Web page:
Here, J.C.W. argues that DSHS's duty to investigate abuse is broader than in those factual contexts. J.C.W. and amicus curiae Washington State Trial Lawyers Foundation (WSTLA Foundation) argue that this duty encompasses a general duty of care not to harm children during the course of an investigation. J.C.W. maintains that whether DSHS breached this duty when the DSHS home support specialists examined her is a question of fact for the jury. DSHS, on the other hand, maintains...

To continue reading

Request your trial
100 cases
  • Petcu v. State
    • United States
    • Washington Court of Appeals
    • March 30, 2004
    ...of law. When reviewing an order of summary judgment, we engage in the same inquiry as the trial court. M.W. v. Dep't of Social & Health Servs., 149 Wash.2d 589, 595, 70 P.3d 954 (2003). Summary judgment is proper if the pleadings, affidavits, depositions, and admissions in the record demons......
  • Thun v. City of Bonney Lake
    • United States
    • Washington Court of Appeals
    • November 8, 2011
    ...this is a legal question. We employ de novo review of legal questions decided on summary judgment. M.W. v. Dep't of Soc. & Health Servs., 149 Wash.2d 589, 595, 70 P.3d 954 (2003).II. Regulatory Takings Claim ¶ 7 Article I, section 16 of the Washington Constitution provides, “No private prop......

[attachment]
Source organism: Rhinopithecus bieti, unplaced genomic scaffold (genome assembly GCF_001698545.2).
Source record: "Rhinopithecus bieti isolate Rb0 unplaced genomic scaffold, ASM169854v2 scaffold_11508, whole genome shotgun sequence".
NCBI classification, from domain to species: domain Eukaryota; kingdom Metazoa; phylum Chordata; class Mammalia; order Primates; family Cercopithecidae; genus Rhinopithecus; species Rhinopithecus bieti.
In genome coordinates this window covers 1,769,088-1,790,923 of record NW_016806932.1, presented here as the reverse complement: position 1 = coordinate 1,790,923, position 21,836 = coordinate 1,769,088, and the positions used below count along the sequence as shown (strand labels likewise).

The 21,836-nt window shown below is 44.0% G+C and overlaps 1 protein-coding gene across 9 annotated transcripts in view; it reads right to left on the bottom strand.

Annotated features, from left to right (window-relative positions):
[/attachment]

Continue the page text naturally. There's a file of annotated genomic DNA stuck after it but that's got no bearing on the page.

• HBH v. State
    • United States
    • Washington Court of Appeals
    • December 13, 2016
    ...case law to determine the extent to which the State had a duty to protect these plaintiffs.3 ¶29 In M.W. v. Department of Social & Health Services , 149 Wash.2d 589, 70 P.3d 954 (2003), the court examined whether RCW 26.44.050 imposes a duty on DSHS to protect children from harm by DSHS wor......
  • Wrigley v. State
    • United States
    • Washington Court of Appeals
    • October 30, 2018
    ...doctrine.A. Standard of Review ¶ 43 We review the trial court’s grant of summary judgment de novo. M.W. v. Dep’t of Soc. & Health Servs. , 149 Wash.2d 589, 595, 70 P.3d 954 (2003). We engage in the same inquiry as the trial court, id ., and consider all facts and make all reasonable, factua......
  • Request a trial to view additional results
1 books & journal articles
  • Washington State's 45-year Experiment in Governmental Liability
    • United States
    • Seattle University School of Law Seattle University Law Review No. 29-01, September 2005
    • Invalid date
    ...Wn. App. 789, 770 P.2d 686 (1989), which had reached this conclusion ten years earlier. 251. 98 Wash. App. at 560, 990 P.3d at 457. 252. 149 Wash. 2d 589, 70 P.3d 954 253. Id. at 602, 70 P.3d at 970. 254. 120 Wash. App. 20, 25-6, 84 P.3d 899, 902, review denied, 152 Wash. 2d 1018, 101 P.3d ......

VLEX uses login cookies to provide you with a better browsing experience. If you click on 'Accept' or continue browsing this site we consider that you accept our cookie policy. ACCEPT